We're Generation Ready

More than 150 years have taught us a lot about what it means to be well in mind, body, and spirit. We serve as a reservoir of vital services that support people through difficult times and provide a variety of health care and
living options for senior adults. With the depth and breadth of services offered, we stand ready to make a difference in the lives of those we serve.

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“George” was admitted to the Genacross Lutheran Services-Sandusky Campus after a short hospital stay related to a chronic breathing problem. He hoped to receive therapy and return home. After his rehabilitation was completed, and he was physically and medically stable, George found out that he did not have any place to call home. The Life Enrichment Coordinator assisted him with making sure that insurance would cover his continued stay until safe discharge plans were put in place. She also helped George apply for the HOME Choice Program. This program would help him find an apartment and obtain needed furnishings and personal items.

George’s HOME Choice caseworker turned out to be another Genacross employee, who also works as the Service Coordinator at Luther Oaks senior apartment community in Norwalk, Ohio. The Genacross team worked together to make his transition back into the community a smooth, safe one. George will be going home to a new apartment with the personal items, furnishings, and home health services that he needs to successfully move from a nursing home setting to community living. “My stay at the Sandusky Campus was good, including the physical and occupational therapy, the doctors, nurses, and aides,” George explained. He is very grateful for all the support he received from the Genacross family.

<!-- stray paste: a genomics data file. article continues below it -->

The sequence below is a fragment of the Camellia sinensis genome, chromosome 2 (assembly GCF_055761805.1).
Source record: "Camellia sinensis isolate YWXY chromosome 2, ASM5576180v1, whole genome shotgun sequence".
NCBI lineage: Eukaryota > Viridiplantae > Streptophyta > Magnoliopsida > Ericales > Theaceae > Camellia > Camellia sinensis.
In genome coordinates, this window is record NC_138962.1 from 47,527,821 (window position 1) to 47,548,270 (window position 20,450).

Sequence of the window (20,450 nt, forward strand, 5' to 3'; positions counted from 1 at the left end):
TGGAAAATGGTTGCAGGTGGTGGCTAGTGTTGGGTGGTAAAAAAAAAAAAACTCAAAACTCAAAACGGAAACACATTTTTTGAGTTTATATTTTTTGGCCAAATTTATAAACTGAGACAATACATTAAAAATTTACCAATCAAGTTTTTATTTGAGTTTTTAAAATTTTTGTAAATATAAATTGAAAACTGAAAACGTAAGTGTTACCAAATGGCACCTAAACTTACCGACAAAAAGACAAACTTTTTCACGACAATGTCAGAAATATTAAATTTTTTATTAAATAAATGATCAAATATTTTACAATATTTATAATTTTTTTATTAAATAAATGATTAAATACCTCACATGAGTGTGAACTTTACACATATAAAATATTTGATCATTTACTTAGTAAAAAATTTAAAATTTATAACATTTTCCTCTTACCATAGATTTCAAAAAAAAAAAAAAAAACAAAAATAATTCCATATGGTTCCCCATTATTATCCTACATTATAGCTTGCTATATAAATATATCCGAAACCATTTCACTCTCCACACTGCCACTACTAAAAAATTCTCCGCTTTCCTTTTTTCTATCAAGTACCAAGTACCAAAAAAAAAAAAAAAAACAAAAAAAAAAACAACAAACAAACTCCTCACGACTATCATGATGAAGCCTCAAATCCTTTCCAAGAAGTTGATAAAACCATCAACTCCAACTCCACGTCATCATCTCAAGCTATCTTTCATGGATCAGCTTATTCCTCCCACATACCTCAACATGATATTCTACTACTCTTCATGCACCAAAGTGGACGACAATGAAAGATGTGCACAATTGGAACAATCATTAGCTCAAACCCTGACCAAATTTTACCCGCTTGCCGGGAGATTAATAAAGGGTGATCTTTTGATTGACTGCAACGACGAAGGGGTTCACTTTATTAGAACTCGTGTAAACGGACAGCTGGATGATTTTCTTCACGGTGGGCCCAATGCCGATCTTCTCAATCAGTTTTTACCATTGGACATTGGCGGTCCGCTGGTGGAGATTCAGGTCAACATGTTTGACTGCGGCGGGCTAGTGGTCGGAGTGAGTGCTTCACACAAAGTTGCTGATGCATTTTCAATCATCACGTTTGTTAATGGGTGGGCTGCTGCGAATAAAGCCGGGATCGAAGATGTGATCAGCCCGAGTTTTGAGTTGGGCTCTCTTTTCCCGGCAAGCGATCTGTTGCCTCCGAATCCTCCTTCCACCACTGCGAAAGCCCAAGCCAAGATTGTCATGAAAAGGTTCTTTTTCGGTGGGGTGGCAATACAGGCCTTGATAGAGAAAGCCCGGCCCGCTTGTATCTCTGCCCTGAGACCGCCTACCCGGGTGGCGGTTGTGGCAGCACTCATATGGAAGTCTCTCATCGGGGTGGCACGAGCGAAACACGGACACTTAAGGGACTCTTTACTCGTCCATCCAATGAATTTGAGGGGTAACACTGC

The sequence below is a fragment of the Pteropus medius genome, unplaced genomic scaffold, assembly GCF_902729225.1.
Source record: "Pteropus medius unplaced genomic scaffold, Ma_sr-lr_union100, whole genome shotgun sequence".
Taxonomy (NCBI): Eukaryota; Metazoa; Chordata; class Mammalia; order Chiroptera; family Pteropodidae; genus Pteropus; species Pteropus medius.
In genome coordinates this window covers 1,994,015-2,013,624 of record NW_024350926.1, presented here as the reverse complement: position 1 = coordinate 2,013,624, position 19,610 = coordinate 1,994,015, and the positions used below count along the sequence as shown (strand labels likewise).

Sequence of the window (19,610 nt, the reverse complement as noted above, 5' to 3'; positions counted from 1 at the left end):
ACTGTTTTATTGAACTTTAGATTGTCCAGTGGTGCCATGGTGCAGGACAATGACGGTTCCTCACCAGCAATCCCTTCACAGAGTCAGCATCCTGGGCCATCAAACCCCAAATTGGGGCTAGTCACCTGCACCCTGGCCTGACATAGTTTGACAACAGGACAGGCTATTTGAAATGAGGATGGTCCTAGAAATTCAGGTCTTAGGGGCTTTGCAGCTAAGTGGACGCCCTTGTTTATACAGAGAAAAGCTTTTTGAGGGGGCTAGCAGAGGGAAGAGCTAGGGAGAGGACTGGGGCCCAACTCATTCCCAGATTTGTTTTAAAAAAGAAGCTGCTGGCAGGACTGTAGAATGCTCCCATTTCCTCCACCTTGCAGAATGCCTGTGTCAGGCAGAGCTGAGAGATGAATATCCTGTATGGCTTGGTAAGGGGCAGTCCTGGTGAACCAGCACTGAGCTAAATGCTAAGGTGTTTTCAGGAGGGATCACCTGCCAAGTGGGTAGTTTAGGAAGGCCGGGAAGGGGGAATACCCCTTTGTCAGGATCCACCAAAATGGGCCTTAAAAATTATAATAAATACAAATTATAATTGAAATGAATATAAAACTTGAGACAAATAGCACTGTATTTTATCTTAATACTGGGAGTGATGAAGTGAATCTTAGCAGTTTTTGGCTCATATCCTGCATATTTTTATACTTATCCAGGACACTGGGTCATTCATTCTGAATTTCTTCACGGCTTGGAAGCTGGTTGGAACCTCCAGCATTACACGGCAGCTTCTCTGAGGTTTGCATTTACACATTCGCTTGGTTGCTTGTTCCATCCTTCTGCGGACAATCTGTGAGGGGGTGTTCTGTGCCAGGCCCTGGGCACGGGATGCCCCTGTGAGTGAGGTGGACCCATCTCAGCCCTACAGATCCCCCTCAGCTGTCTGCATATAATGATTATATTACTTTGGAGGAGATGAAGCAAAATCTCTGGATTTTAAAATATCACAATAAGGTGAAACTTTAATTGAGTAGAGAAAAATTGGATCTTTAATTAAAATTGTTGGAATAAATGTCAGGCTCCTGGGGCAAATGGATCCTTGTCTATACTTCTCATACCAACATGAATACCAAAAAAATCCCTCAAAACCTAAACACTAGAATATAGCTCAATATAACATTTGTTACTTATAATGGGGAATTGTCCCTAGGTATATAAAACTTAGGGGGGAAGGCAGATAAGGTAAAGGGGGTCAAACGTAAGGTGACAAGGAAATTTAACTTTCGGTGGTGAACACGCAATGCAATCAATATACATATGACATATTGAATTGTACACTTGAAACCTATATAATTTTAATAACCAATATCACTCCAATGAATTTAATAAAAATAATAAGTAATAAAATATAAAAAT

The Genacross Lutheran Services-Napoleon Campus received a call from a family in a panic over the care of their parents. “Ruth” and “Jim” have been married for more than 55 years and have not been apart in the last 15. During much of that time, Jim was Ruth’s primary caregiver. One day, when family members stopped in to check on them, Jim was not acting right. His speech was slurred, and he did not really respond to questions. The daughter called for an ambulance, and both parents were taken to the hospital. Jim was sent to a Toledo hospital for further evaluation, and the family had to decide quickly how best to care for their mother. After many tears in the emergency room, the family decided to separate their parents. Napoleon staff worked quickly to accommodate Ruth’s emergency admission, knowing that it was going to be difficult for the family. Chaplain Genter supported Ruth with prayer and comfort. Jim was monitored at the hospital and was then referred to the Napoleon Campus for rehabilitation.

Initially, staff wanted to separate the couple so that Jim could focus on regaining his strength; however, he insisted on sharing a room with Ruth. In the beginning, it was a bit difficult because Jim tried to care for his wife. After staff explained that they were there to help, Jim began focusing on getting well and allowed others to care for Ruth. Jim continues to receive therapy services with the goal of returning home with his wife, and he is making great progress. The family is unsure if going home is the best choice, but staff has explained that it is important to allow their parents to try to reach that goal. If Jim and Ruth are able to return home, a home visit will be set up before discharge so everyone will know what to expect. The children expressed gratitude for the staff’s care and commitment in working toward their parents’ wishes.